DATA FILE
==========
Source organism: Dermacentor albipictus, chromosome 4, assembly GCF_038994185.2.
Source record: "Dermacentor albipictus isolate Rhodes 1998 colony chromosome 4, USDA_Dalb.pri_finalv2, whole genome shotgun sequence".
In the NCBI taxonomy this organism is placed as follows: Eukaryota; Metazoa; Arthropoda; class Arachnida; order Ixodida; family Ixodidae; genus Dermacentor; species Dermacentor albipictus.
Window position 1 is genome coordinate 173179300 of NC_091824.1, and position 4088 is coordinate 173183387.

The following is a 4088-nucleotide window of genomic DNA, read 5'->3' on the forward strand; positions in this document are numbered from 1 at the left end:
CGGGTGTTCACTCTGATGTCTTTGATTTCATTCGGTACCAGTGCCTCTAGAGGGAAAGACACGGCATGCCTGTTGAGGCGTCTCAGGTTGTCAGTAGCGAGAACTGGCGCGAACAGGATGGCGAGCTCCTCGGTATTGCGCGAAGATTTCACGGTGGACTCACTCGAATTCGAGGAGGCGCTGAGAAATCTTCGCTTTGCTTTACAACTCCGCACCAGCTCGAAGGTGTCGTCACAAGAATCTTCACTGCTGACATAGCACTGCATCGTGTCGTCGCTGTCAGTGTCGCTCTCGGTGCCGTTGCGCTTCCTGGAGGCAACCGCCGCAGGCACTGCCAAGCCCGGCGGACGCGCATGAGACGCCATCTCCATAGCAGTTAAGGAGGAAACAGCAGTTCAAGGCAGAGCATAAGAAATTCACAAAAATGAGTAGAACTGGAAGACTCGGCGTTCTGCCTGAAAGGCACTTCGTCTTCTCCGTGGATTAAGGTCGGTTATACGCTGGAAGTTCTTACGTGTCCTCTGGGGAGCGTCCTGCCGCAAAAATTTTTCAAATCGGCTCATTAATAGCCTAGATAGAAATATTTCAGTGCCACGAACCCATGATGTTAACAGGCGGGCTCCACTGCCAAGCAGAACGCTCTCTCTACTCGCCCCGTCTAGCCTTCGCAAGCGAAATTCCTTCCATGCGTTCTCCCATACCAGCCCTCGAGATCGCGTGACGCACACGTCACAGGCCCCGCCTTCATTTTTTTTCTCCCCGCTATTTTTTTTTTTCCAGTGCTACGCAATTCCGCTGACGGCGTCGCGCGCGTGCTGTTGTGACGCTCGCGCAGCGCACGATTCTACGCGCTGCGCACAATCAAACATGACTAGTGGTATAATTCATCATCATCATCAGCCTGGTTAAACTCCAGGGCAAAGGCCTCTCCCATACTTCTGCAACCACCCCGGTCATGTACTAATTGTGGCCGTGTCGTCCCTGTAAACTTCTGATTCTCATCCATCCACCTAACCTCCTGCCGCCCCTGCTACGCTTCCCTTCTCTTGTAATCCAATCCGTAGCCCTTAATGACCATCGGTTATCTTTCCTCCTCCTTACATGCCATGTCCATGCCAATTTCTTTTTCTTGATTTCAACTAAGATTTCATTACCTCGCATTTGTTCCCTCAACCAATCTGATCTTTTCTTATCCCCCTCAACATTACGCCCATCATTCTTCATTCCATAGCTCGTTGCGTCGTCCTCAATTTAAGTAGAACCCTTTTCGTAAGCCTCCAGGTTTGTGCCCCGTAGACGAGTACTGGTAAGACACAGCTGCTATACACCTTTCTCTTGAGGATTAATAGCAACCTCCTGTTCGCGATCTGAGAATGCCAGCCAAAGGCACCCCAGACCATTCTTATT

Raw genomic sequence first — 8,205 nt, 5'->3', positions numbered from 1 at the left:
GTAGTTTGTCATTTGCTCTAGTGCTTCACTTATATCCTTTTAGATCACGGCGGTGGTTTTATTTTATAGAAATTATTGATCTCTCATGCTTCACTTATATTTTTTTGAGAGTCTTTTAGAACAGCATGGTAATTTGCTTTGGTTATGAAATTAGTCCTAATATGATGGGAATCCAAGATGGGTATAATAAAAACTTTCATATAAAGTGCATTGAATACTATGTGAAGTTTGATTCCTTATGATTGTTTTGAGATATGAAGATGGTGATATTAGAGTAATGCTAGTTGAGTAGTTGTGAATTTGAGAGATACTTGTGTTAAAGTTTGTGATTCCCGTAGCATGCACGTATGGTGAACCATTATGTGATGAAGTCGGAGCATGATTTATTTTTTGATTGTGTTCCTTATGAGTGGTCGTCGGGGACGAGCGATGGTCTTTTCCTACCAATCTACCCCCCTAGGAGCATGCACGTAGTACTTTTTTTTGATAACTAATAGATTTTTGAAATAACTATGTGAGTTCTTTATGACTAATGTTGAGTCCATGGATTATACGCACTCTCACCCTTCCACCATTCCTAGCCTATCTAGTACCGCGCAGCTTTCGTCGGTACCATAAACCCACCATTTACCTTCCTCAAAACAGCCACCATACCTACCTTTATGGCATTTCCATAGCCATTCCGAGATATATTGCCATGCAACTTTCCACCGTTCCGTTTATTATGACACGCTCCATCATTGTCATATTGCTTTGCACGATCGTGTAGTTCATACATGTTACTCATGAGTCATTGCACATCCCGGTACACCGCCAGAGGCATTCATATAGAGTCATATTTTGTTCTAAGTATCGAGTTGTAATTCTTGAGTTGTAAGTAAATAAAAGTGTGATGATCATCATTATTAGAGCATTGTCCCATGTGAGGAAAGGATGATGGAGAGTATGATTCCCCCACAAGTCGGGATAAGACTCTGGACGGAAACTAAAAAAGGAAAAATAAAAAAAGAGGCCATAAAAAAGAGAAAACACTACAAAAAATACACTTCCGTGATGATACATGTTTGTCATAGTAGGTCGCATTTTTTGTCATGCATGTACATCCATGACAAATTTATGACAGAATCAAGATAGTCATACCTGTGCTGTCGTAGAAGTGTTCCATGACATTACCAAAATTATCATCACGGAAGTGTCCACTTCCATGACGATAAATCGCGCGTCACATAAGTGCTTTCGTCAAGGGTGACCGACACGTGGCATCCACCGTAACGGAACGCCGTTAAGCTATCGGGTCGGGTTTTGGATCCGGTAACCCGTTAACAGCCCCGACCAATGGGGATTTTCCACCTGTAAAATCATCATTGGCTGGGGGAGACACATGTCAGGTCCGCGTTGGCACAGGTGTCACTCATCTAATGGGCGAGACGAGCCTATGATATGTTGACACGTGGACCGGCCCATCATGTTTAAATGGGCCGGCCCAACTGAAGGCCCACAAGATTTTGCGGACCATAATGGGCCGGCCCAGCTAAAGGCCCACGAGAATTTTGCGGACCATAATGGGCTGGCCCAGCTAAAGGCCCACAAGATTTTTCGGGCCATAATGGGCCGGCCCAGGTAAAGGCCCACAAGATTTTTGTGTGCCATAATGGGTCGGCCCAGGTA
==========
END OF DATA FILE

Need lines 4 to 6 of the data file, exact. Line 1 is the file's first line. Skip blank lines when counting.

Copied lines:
Window position 1 is genome coordinate 173179300 of NC_091824.1, and position 4088 is coordinate 173183387.

The following is a 4088-nucleotide window of genomic DNA, read 5'->3' on the forward strand; positions in this document are numbered from 1 at the left end:
CGGGTGTTCACTCTGATGTCTTTGATTTCATTCGGTACCAGTGCCTCTAGAGGGAAAGACACGGCATGCCTGTTGAGGCGTCTCAGGTTGTCAGTAGCGAGAACTGGCGCGAACAGGATGGCGAGCTCCTCGGTATTGCGCGAAGATTTCACGGTGGACTCACTCGAATTCGAGGAGGCGCTGAGAAATCTTCGCTTTGCTTTACAACTCCGCACCAGCTCGAAGGTGTCGTCACAAGAATCTTCACTGCTGACATAGCACTGCATCGTGTCGTCGCTGTCAGTGTCGCTCTCGGTGCCGTTGCGCTTCCTGGAGGCAACCGCCGCAGGCACTGCCAAGCCCGGCGGACGCGCATGAGACGCCATCTCCATAGCAGTTAAGGAGGAAACAGCAGTTCAAGGCAGAGCATAAGAAATTCACAAAAATGAGTAGAACTGGAAGACTCGGCGTTCTGCCTGAAAGGCACTTCGTCTTCTCCGTGGATTAAGGTCGGTTATACGCTGGAAGTTCTTACGTGTCCTCTGGGGAGCGTCCTGCCGCAAAAATTTTTCAAATCGGCTCATTAATAGCCTAGATAGAAATATTTCAGTGCCACGAACCCATGATGTTAACAGGCGGGCTCCACTGCCAAGCAGAACGCTCTCTCTACTCGCCCCGTCTAGCCTTCGCAAGCGAAATTCCTTCCATGCGTTCTCCCATACCAGCCCTCGAGATCGCGTGACGCACACGTCACAGGCCCCGCCTTCATTTTTTTTCTCCCCGCTATTTTTTTTTTTCCAGTGCTACGCAATTCCGCTGACGGCGTCGCGCGCGTGCTGTTGTGACGCTCGCGCAGCGCACGATTCTACGCGCTGCGCACAATCAAACATGACTAGTGGTATAATTCATCATCATCATCAGCCTGGTTAAACTCCAGGGCAAAGGCCTCTCCCATACTTCTGCAACCACCCCGGTCATGTACTAATTGTGGCCGTGTCGTCCCTGTAAACTTCTGATTCTCATCCATCCACCTAACCTCCTGCCGCCCCTGCTACGCTTCCCTTCTCTTGTAATCCAATCCGTAGCCCTTAATGACCATCGGTTATCTTTCCTCCTCCTTACATGCCATGTCCATGCCAATTTCTTTTTCTTGATTTCAACTAAGATTTCATTACCTCGCATTTGTTCCCTCAACCAATCTGATCTTTTCTTATCCCCCTCAACATTACGCCCATCATTCTTCATTCCATAGCTCGTTGCGTCGTCCTCAATTTAAGTAGAACCCTTTTCGTAAGCCTCCAGGTTTGTGCCCCGTAGACGAGTACTGGTAAGACACAGCTGCTATACACCTTTCTCTTGAGGATTAATAGCAACCTCCTGTTCGCGATCTGAGAATGCCAGCCAAAGGCACCCCAGACCATTCTTATT